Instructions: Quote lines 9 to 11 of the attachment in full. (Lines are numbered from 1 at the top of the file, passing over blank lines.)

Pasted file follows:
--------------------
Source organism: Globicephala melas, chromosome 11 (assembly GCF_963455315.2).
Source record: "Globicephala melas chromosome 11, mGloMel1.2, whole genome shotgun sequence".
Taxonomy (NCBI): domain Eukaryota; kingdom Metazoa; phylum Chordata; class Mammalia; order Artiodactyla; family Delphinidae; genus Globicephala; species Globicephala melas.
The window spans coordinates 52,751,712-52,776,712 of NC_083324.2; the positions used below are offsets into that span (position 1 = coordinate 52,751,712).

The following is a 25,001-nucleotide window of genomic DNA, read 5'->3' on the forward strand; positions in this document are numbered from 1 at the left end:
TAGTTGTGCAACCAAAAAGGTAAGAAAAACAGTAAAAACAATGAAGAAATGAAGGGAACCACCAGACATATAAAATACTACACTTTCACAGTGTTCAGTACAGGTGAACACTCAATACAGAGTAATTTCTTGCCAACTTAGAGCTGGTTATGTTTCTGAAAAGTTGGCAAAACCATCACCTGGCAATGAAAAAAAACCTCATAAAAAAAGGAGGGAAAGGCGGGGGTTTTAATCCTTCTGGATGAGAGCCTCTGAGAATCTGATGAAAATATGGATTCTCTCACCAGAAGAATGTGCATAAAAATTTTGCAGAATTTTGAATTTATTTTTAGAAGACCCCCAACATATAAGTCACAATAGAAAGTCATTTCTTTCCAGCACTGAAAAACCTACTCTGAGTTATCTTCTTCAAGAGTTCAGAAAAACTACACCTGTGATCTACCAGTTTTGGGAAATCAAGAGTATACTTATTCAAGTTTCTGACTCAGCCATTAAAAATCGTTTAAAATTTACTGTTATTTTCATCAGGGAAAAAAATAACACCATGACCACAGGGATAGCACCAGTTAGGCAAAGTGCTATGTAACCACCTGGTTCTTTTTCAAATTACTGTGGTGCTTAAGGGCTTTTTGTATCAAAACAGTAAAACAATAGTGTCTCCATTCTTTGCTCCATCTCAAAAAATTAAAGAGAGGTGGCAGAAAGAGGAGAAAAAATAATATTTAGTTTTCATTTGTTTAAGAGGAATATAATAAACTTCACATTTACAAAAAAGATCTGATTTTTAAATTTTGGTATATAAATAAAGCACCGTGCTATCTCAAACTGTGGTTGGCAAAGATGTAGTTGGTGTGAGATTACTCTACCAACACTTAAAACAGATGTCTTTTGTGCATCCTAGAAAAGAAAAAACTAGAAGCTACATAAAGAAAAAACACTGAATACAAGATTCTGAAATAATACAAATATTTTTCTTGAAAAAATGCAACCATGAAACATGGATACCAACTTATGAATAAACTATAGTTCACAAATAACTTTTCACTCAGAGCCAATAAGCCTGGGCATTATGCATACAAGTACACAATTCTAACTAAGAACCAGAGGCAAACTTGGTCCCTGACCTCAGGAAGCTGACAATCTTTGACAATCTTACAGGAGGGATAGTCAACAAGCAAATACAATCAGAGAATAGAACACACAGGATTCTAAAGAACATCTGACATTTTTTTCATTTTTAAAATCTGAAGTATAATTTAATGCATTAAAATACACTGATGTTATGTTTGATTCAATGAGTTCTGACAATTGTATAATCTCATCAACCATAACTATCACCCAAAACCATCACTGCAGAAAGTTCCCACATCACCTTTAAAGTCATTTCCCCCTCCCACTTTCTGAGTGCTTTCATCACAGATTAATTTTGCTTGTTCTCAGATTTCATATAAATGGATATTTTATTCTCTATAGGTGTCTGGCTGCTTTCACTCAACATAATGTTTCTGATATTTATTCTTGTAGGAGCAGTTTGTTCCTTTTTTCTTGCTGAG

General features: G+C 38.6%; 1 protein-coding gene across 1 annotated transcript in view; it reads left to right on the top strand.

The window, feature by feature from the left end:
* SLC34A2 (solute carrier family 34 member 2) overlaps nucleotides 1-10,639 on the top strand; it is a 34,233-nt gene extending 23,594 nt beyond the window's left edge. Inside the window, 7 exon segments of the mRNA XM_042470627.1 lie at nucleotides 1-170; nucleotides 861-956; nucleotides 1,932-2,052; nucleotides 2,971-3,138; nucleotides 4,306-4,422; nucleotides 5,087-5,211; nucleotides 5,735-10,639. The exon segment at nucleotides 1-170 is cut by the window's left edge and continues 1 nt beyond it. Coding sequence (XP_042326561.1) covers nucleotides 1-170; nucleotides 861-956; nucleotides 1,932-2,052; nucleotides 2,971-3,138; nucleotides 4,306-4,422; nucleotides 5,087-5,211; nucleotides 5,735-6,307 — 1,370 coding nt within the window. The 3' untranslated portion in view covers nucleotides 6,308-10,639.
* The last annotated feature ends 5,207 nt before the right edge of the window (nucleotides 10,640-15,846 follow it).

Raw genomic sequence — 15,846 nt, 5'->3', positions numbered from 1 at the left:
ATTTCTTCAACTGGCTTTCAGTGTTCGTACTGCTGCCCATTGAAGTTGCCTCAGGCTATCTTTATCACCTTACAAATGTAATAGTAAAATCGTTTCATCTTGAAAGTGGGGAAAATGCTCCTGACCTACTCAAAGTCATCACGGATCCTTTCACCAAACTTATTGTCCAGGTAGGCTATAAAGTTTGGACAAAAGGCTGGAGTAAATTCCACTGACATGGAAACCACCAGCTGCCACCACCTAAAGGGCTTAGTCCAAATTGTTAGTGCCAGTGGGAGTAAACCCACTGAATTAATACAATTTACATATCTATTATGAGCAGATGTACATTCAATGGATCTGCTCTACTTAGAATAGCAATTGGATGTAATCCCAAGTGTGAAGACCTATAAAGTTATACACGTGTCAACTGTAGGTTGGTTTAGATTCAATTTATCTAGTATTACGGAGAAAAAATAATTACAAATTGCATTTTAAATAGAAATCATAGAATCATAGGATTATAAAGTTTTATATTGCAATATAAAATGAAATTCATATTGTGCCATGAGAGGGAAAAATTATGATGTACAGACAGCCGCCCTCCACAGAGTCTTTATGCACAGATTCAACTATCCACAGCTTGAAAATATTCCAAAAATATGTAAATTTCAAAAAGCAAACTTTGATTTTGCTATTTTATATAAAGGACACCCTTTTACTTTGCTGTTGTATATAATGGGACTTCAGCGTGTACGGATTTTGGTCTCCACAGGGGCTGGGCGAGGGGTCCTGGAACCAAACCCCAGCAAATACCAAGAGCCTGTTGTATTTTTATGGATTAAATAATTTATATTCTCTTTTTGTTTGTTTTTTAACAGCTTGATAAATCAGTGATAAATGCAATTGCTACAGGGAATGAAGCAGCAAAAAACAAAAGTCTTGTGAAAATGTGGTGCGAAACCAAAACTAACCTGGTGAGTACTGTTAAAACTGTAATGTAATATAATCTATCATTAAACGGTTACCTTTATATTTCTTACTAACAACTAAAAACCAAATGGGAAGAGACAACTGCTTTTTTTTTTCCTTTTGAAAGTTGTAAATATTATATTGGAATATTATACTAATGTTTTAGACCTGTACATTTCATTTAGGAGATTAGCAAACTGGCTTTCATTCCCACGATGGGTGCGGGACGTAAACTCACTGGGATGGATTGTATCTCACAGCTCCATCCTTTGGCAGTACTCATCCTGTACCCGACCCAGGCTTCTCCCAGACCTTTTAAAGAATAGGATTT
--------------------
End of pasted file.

* SLC34A2 (solute carrier family 34 member 2) overlaps nucleotides 1-10,639 on the top strand; it is a 34,233-nt gene extending 23,594 nt beyond the window's left edge. Inside the window, 7 exon segments of the mRNA XM_042470627.1 lie at nucleotides 1-170; nucleotides 861-956; nucleotides 1,932-2,052; nucleotides 2,971-3,138; nucleotides 4,306-4,422; nucleotides 5,087-5,211; nucleotides 5,735-10,639. The exon segment at nucleotides 1-170 is cut by the window's left edge and continues 1 nt beyond it. Coding sequence (XP_042326561.1) covers nucleotides 1-170; nucleotides 861-956; nucleotides 1,932-2,052; nucleotides 2,971-3,138; nucleotides 4,306-4,422; nucleotides 5,087-5,211; nucleotides 5,735-6,307 — 1,370 coding nt within the window. The 3' untranslated portion in view covers nucleotides 6,308-10,639.
* The last annotated feature ends 5,207 nt before the right edge of the window (nucleotides 10,640-15,846 follow it).

Raw genomic sequence — 15,846 nt, 5'->3', positions numbered from 1 at the left: